Applying for the funding was the easy part: I budgeted how much it would cost for a round-trip train ticket, a metro pass, food and a room. ROOKIE MISTAKE: I did not include in my budget costs for reproductions. PROTIP: Always budget for reproductions. At the Schomburg, it was .25 cents per 8 x 11 page, but considering the nature of the documents I was looking at it, it would have been impossible to get enough money for all the reproductions I wanted anyway.

I anticipated that the whole trip would cost me $800. From the one source I applied to, I got $300. Fortunately, I had money from my fellowship that I had yet to use so I had a cushion. But had that not been the case, I would have very seriously reconsidered making the trip.

PROTIP: Be on the lookout for pockets of funding: apply through your program or department, apply through the university, leadership initiatives, through your graduate student association (just to name a few potential avenues.)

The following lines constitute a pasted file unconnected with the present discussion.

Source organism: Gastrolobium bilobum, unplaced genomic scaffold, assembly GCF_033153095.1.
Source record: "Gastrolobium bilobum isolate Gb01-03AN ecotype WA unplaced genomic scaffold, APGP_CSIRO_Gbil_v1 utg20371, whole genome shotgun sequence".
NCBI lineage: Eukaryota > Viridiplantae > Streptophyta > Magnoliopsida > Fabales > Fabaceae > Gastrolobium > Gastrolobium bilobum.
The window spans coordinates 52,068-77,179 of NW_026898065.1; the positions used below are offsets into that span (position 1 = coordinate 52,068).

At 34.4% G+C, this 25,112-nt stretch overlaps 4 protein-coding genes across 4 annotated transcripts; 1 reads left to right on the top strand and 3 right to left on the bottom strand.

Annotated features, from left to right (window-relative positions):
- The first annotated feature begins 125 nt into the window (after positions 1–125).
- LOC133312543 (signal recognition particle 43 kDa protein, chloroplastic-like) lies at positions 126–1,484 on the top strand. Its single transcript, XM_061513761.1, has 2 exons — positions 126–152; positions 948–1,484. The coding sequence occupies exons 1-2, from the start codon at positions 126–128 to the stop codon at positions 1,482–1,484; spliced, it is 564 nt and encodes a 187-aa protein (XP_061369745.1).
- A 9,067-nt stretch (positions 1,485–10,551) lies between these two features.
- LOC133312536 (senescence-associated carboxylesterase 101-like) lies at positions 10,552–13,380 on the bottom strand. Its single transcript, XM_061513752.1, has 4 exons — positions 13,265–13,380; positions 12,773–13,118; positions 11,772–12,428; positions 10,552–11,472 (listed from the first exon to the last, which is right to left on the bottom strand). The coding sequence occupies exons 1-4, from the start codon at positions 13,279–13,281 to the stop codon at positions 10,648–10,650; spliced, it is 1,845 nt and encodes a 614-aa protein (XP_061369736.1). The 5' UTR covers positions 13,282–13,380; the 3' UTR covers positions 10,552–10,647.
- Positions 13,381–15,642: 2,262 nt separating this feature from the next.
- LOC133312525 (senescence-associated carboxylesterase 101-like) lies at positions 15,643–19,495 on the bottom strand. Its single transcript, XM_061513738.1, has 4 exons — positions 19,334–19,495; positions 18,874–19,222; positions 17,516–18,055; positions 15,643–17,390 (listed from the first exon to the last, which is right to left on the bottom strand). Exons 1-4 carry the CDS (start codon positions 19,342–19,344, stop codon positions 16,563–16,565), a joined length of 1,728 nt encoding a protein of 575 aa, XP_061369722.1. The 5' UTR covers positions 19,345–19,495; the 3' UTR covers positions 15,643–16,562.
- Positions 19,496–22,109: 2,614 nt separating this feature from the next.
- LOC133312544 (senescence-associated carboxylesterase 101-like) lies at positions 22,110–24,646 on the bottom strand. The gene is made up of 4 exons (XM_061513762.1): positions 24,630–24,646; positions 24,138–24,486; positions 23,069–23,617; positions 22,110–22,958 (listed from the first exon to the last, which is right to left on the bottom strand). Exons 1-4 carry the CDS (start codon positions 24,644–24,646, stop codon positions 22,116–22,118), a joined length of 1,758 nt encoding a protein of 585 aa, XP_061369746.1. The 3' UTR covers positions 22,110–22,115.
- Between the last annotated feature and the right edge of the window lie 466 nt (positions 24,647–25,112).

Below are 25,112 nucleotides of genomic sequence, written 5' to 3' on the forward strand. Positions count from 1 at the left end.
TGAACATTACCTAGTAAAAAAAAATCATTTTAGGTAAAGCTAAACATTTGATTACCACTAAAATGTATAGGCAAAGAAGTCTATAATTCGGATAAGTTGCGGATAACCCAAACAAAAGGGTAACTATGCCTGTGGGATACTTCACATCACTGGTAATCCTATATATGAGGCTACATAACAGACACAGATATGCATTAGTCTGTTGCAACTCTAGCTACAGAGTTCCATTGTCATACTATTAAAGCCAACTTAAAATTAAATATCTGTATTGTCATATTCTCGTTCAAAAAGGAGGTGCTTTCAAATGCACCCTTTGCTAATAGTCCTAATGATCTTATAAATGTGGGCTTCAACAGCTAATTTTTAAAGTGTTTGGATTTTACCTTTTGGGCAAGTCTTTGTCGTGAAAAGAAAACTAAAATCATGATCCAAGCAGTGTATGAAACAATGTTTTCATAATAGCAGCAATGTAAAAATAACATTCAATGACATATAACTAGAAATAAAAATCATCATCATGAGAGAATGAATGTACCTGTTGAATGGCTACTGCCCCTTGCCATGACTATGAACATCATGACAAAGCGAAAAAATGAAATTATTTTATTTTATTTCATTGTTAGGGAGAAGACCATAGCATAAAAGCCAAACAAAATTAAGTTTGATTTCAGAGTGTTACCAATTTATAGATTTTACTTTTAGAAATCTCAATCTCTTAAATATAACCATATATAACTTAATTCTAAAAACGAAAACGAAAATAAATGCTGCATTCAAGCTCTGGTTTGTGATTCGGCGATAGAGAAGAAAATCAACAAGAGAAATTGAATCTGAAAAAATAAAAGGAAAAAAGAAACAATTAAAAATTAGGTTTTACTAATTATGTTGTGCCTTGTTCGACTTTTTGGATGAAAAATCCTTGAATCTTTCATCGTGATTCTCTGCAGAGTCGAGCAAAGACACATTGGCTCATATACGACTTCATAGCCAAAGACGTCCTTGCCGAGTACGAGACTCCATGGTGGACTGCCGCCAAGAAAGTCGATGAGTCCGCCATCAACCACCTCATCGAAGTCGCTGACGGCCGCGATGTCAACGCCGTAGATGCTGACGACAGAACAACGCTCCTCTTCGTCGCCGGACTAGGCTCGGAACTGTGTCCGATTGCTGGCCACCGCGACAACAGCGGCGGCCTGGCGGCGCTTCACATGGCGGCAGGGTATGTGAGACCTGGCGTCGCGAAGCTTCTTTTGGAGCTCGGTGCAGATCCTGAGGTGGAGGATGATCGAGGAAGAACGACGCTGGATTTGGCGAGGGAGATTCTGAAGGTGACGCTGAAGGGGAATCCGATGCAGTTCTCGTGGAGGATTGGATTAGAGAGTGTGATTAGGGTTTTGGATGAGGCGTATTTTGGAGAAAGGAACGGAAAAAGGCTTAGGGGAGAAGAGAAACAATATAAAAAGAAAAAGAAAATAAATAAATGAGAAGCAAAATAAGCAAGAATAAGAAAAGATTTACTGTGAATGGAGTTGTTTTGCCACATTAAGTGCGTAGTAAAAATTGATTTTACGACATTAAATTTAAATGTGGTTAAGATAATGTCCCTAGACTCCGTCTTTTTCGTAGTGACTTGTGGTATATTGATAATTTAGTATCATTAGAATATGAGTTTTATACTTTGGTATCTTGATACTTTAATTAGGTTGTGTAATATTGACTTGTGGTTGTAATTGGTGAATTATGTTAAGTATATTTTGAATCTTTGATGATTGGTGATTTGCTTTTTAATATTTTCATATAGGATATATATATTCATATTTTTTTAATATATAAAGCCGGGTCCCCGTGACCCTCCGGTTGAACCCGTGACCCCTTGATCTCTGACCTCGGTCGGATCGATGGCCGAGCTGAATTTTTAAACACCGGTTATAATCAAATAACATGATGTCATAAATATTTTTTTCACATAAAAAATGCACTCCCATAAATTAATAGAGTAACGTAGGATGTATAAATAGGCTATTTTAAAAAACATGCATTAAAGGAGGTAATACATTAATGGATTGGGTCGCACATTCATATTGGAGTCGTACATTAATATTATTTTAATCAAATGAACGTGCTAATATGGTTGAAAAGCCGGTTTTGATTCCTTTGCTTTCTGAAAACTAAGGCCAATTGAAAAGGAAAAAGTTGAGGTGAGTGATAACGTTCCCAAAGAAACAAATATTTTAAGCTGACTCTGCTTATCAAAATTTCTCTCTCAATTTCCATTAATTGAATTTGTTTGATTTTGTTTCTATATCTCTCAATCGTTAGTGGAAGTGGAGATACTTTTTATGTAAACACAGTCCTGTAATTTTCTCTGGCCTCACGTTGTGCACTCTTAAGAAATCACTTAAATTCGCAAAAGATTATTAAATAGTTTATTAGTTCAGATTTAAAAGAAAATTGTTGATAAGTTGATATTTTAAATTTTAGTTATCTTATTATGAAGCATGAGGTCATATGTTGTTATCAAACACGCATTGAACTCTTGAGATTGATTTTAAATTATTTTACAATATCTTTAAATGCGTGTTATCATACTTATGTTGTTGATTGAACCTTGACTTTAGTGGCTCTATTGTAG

Step 5: Plan your trip!

This part includes the usual business: like booking a hotel room and securing your train ticket. For a research trip, however, you also need to plan your time in the archive, which means reaching out to the library or center where you’re going ahead of time to make an appointment. If you don’t know what materials you want to look out, reach out to a librarian for help looking for documents. If you do know what you want to see, compile a list and figure out what the appropriate avenue is for securing an appointment. At some places (like the VCU comic archive) they may prefer an e-mail, and at others (like the Schomburg) they may have an online form for you to fill out. In either case, make sure to include the location of the materials you would like to see, whether it’s a box number or a call number. If you don’t know, ask.

PROTIP: Librarians are amazing, usually very kind and always very knowledgeable.

PROTIP: Make sure to ask ahead of time if you can take photographs of the collections you want to see. I couldn’t, which sucked, but it also meant I didn’t have to lug my camera around.

Step 5a: Plan your (fun) trip!

Research trips are fantastic ways to explore parts of the world that you haven’t been to yet. Make sure to get your work done but, if you’re going to a place like NYC, always budget some time to do some fun things in the city too! My cousin and I spent afternoons in Central Park, visited the Met and caught up with some of my college friends.

Step 6: Go on your trip!